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Meta-analysis / systematic reviews

Impact of different types of olive oil on cardiovascular risk factors: A systematic review and network meta-analysis

Randomized controlled trials

Cohort studies 

Mediterranean dietary pattern and skin cancer risk: A prospective cohort study in French women.

Case-control studies

Cross sectional studies 

Decomposition of Mediterranean Dietary Pattern on Successful Aging, Among Older Adults: A Combined Analysis of Two Epidemiological Studies.

Animal trials & in vitro studies 

Novel olive oil phenolic (-)-oleocanthal (+)-xylitol-based solid dispersion formulations with potent oral anti-breast cancer activities.

Case reports opinion papers, and letters 


A systematic review and network meta-analysis compared the effects of different types of olive oil (OO) on cardiovascular risk factors. Schwingshackl et. al identified thirteen randomized controlled trials (≥3 weeks duration of intervention) among 16 reports with 611 participants comparing at least two of the following types of OO: refined OO (ROO), mixed OO (MOO), low phenolic (extra) virgin OO (LP(E)VOO), and high phenolic (extra) virgin OO (HP(E)VOO). No differences for total cholesterol, HDL-cholesterol, triacylglycerols, and diastolic blood pressure were observed comparing ROO, MOO, LP(E)VOO and HP(E)VOO. HP(E)VOO slightly reduced LDL-cholesterol compared to LP(E)VOO, both HP(E)VOO and LP(E)VOO reduced SBP compared to ROO, and HP(E)VOO may improve oxidized LDL-cholesterol compared to ROO. There was a suggested dose-response relationship between higher intakes of phenolic compounds from OO and lower systolic blood pressure and oxidized LDL-cholesterol. In conclusion, HP(E)VOO was ranked as the best treatment for LDL-cholesterol, oxidized LDL-cholesterol, and systolic blood pressure, although evidence is limited for determining public health implications.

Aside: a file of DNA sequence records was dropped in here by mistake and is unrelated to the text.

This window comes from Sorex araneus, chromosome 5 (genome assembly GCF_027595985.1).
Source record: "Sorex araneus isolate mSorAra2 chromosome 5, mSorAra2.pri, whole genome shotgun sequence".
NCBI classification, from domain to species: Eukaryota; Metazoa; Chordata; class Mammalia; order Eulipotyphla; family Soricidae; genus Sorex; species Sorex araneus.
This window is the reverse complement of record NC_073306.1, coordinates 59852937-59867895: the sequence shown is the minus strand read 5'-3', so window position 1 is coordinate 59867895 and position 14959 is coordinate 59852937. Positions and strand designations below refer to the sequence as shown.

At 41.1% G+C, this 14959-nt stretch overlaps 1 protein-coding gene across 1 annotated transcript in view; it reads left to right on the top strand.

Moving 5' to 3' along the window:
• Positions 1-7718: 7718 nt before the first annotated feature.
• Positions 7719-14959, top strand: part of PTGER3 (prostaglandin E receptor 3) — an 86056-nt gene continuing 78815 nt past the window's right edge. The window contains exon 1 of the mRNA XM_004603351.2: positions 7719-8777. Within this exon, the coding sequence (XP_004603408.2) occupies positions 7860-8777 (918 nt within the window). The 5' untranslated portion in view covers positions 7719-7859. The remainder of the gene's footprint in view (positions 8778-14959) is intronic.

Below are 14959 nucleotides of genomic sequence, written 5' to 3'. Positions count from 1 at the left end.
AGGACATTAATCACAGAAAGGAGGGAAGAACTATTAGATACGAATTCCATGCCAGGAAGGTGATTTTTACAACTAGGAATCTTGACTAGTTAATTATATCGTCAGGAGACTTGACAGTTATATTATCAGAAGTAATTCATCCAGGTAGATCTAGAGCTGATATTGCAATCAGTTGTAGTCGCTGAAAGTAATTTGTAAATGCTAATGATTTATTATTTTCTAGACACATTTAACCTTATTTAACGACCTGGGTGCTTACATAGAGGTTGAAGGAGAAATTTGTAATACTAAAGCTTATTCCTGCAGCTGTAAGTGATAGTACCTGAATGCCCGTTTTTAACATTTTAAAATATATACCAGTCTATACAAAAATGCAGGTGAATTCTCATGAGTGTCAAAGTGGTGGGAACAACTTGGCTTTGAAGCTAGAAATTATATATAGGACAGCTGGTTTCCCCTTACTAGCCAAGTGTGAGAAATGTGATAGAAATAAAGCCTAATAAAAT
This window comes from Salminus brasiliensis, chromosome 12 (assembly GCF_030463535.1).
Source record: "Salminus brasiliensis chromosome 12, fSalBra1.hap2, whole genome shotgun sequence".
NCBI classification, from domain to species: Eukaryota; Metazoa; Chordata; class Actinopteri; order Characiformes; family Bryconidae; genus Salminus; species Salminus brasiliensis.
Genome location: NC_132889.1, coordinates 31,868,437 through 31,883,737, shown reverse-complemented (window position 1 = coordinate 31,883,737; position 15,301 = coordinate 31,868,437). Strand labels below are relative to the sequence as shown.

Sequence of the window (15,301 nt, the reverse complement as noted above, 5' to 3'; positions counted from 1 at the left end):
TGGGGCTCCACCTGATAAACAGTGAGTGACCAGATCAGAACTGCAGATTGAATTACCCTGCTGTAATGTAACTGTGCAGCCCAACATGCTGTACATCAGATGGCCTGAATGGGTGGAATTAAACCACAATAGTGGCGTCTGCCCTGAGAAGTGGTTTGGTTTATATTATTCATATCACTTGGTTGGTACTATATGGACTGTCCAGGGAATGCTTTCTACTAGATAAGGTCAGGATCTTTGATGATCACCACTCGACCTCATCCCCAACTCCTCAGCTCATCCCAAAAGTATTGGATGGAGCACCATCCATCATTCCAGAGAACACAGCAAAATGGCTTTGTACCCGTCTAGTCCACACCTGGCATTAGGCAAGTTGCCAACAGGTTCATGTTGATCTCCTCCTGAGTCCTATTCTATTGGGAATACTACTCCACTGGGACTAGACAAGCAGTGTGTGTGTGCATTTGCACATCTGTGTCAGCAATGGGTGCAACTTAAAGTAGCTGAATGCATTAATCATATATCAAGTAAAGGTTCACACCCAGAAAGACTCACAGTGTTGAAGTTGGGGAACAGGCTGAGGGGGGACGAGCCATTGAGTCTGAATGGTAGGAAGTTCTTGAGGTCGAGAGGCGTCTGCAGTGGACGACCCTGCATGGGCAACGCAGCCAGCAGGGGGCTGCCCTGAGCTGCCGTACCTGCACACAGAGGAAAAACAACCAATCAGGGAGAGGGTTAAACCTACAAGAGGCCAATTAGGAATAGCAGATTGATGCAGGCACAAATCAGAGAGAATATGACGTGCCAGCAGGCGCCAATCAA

In a prospective cohort of French women (E3N cohort), Mahamat-Saleh et. al. explored the relation between adherence to the Mediterranean diet and the risk of skin cancer. The results showed a high score (6-9 points out of 9 total points) of adherence to the Mediterranean dietary pattern was associated with a lower risk of skin cancer, particularly melanoma and Basal cell carcinomas (BCCs). However, there was no statistically significant association found between the individual components of the Mediterranean diet, including olive oil, and risk of skin cancer.

In a study with data collected from two cross sectional studies, Foscolou et. al. studied the association of Mediterranean food group consumption with successful aging (SA) among  Greeks more than 50 years old.  They found poultry, fish, dairy, vegetables, fruit, potatoes, cereals, olive oil, and alcohol had a positive association with SA, whereas meat had an inverse association. The diet-environmental interaction suggested the differential and hierarchical effect of various foods on SA according to region, specifically between mainlanders and islanders. 

An invitro study by Qusa et. al. provided evidence towards the control and prevention of human triple negative breast cancer with the most bioactive phenolic compound found in olive oil. This phenolic compound, S-(-)-Oleocanthal (OC), has been documented with anti-inflammatory, anticancer, and anti-Alzheimer’s activities. The taste-masked OC-(+)xylitol solid dispersion formulation maintained potent in vivo anti-breast cancer activity, suppressing this cancer’s development, growth, and recurrence in mice models, suggesting its effectiveness as a potential nutraceutical.